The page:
Adapting for the Future

The aftermath of Typhoon Yolanda brought the buzzwords ‘disaster preparedness’ and ‘risk reduction’ back to the public’s attention. As with any disaster, fingers were pointed by the government, the media and the public at this official and that official for his or her supposed ineptness in preventing the catastrophic damages wreaked by the typhoon. Focus on the blame game has thus forced the public to narrow its perception of disaster preparedness to evacuation plans, evacuation centers and warning systems in the event of flooding brought about by heavy rains.  A broader and more holistic view of disaster preparedness should be applied in order for us to appreciate what can be done to prevent the magnitude of damage that Typhoon Yolanda caused. This is where the idea of climate change adaptation comes in and how it can be applied so that risk is reduced and disasters can be managed.

The idea is premised on one now-established fact: our climate is changing at an increasing pace. I don’t know with everybody else, but I sure found December to be exceptionally warm. Nowadays, low pressure areas are forming near Mindanao instead of east of Luzon. This has caught the southern regions unawares, given that their history is not noted for the presence of many typhoons.

There is thus a pressing need to keep up with the changing times. I, together with my other classmates, am under the La Liga Policy Institute, a non-government organization that is primarily concerned with precisely this. The organization engages itself in analyzing how government makes use of its resources for climate change adaptation. It has also been doing on-ground intervention in specific municipalities and local government units in order to coordinate reforestation efforts in the Marikina watershed. On a macro level, it comments on the governments environmental policies and pursues its advocacy of climate change adaptation.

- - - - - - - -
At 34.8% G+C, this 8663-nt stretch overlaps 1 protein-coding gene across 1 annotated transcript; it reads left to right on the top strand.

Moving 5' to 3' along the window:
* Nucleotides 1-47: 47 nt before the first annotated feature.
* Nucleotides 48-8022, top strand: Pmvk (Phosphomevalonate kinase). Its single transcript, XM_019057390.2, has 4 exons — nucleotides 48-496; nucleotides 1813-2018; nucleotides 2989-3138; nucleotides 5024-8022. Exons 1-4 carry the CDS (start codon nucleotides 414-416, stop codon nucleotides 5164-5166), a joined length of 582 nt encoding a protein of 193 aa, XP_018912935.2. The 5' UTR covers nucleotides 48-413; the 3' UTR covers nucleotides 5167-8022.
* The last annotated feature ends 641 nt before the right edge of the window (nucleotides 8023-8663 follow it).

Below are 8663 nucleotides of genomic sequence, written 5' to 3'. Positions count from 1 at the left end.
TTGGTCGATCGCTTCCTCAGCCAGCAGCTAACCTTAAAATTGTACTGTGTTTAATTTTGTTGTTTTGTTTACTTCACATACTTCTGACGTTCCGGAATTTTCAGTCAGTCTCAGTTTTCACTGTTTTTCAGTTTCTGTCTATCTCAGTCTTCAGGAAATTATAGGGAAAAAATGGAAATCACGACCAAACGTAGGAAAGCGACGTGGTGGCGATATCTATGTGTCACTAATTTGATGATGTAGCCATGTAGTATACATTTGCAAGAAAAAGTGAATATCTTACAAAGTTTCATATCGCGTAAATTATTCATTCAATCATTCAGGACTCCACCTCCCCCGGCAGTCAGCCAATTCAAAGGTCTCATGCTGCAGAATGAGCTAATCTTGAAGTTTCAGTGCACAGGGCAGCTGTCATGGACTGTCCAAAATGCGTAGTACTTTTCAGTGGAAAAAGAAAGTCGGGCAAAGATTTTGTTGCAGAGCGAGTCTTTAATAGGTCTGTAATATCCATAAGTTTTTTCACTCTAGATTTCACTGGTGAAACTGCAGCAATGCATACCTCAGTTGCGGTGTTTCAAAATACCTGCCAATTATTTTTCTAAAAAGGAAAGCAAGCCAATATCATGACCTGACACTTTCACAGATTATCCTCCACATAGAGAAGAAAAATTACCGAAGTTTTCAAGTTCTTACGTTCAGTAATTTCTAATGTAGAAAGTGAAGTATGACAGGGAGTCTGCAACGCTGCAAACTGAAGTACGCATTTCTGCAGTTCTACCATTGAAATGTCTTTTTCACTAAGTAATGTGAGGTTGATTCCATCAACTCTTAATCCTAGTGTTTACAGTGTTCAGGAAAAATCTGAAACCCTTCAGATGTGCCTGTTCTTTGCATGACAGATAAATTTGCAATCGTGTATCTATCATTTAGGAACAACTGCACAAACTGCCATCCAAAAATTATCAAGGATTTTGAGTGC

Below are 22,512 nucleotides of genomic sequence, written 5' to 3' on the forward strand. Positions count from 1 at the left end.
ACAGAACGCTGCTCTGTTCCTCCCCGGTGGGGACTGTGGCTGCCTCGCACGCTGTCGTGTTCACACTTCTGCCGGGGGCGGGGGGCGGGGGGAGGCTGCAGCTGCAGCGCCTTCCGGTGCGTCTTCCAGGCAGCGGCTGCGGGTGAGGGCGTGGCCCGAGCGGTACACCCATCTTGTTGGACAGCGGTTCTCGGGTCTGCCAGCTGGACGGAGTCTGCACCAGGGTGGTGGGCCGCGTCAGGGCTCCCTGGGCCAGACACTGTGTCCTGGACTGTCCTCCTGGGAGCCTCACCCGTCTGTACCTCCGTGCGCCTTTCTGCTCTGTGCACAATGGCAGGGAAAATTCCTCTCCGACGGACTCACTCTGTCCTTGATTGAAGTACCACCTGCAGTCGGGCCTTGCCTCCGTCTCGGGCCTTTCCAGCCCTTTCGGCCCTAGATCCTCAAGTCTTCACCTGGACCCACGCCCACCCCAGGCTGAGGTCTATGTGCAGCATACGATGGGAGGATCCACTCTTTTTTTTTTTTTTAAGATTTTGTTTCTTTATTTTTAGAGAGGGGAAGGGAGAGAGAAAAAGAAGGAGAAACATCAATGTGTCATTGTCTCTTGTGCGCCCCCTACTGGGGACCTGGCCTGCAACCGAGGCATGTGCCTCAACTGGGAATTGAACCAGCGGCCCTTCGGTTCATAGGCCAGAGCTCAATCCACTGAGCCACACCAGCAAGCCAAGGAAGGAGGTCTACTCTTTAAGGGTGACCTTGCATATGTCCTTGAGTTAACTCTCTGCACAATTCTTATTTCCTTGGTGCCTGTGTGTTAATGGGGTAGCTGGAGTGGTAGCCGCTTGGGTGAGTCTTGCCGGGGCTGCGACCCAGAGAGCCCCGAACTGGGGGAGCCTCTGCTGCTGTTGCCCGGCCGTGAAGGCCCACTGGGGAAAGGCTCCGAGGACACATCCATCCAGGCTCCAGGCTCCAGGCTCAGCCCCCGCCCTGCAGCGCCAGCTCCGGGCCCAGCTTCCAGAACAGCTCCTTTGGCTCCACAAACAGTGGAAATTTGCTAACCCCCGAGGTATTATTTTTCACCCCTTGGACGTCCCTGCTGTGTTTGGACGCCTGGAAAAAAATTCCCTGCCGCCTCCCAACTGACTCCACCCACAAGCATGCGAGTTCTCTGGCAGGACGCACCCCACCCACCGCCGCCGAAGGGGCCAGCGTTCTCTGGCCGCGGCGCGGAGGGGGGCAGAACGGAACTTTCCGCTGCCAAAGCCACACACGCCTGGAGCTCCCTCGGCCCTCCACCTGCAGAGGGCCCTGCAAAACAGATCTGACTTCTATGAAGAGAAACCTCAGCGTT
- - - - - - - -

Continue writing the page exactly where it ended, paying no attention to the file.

Through the documentation task assigned to our group, I was able to read about and learn of the efforts the organization has made in mainstreaming climate adaptation. Specifically, we are tasked with the documentation of the Alliance of Seven or A7, a coalition of municipalities and local government units that are encompassed by the Marikina watershed’s borders and which serve as partners in making sure that the watershed is properly rehabilitated and used. The alliance was created after Typhoon Ondoy, back in 2009, paralyzed Metro Manila with its floods. Research and analysis pointed to the underlying cause: deforestation of the watershed. Though our group was not assigned with actual, on-ground work in the watershed, the documentation focuses on compiling papers and references to the A7, thereby providing it with a summary of its history, objectives and structure as well as references to its past and current efforts.

Exposure to the organization has made me realize that there are so many ways for people, especially the youth, to get involved with such a worthy endeavor. After all, climate change adaptation is a critical investment for the future generations who will one day inherit the country’s infrastructure and its natural resources. As one of our moderators in the organization said, “The Philippines has a lot of problems. But we can solve them one by one.” Now, there is an urgent need to adapt.

It is both inspiring and assuring to hear these words as our country surely rebuilds its roads and its ports, the houses and the livelihoods, as well as its people and their lives.

-Danilo Lorenzo Atanacio (2012-57960)

 

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